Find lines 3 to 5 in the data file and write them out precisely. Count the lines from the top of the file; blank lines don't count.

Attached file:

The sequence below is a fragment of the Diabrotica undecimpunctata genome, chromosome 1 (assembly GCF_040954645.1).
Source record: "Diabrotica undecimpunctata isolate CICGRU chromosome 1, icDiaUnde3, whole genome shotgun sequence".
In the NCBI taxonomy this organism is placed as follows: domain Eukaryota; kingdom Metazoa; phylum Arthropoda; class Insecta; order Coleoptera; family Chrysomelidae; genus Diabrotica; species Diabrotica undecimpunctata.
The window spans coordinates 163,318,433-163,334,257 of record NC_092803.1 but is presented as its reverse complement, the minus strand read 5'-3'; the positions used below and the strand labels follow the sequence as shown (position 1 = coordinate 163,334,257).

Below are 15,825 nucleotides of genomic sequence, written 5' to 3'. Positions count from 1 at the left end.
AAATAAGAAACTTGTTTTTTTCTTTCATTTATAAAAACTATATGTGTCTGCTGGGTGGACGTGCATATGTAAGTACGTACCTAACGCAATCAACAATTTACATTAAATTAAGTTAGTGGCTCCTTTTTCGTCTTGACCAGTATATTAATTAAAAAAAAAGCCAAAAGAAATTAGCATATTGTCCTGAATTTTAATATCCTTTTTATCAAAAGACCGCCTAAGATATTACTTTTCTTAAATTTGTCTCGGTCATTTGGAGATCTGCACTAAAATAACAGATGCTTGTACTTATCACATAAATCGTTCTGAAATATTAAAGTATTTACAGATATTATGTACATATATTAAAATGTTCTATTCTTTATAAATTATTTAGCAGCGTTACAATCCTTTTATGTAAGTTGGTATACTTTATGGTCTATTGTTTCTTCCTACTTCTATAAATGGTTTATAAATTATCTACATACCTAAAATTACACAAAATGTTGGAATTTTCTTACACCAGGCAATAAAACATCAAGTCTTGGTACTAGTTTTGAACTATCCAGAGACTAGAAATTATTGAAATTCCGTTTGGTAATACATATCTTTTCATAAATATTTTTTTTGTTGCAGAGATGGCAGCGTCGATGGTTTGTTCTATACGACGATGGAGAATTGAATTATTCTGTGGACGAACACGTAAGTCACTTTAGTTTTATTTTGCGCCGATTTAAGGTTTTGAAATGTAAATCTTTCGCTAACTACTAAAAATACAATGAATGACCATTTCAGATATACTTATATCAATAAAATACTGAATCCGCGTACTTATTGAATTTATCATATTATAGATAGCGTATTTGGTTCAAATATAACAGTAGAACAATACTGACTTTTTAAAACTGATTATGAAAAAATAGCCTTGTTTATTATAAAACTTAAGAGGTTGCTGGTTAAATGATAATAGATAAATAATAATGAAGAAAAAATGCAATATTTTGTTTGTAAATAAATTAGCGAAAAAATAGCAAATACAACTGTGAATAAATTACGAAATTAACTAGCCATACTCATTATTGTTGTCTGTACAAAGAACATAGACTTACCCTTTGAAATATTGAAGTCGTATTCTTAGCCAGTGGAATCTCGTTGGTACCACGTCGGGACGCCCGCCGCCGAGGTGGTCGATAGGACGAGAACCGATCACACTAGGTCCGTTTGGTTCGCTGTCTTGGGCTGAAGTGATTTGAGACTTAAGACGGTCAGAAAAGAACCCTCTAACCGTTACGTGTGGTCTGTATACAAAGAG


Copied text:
In the NCBI taxonomy this organism is placed as follows: domain Eukaryota; kingdom Metazoa; phylum Arthropoda; class Insecta; order Coleoptera; family Chrysomelidae; genus Diabrotica; species Diabrotica undecimpunctata.
The window spans coordinates 163,318,433-163,334,257 of record NC_092803.1 but is presented as its reverse complement, the minus strand read 5'-3'; the positions used below and the strand labels follow the sequence as shown (position 1 = coordinate 163,334,257).

Below are 15,825 nucleotides of genomic sequence, written 5' to 3'. Positions count from 1 at the left end.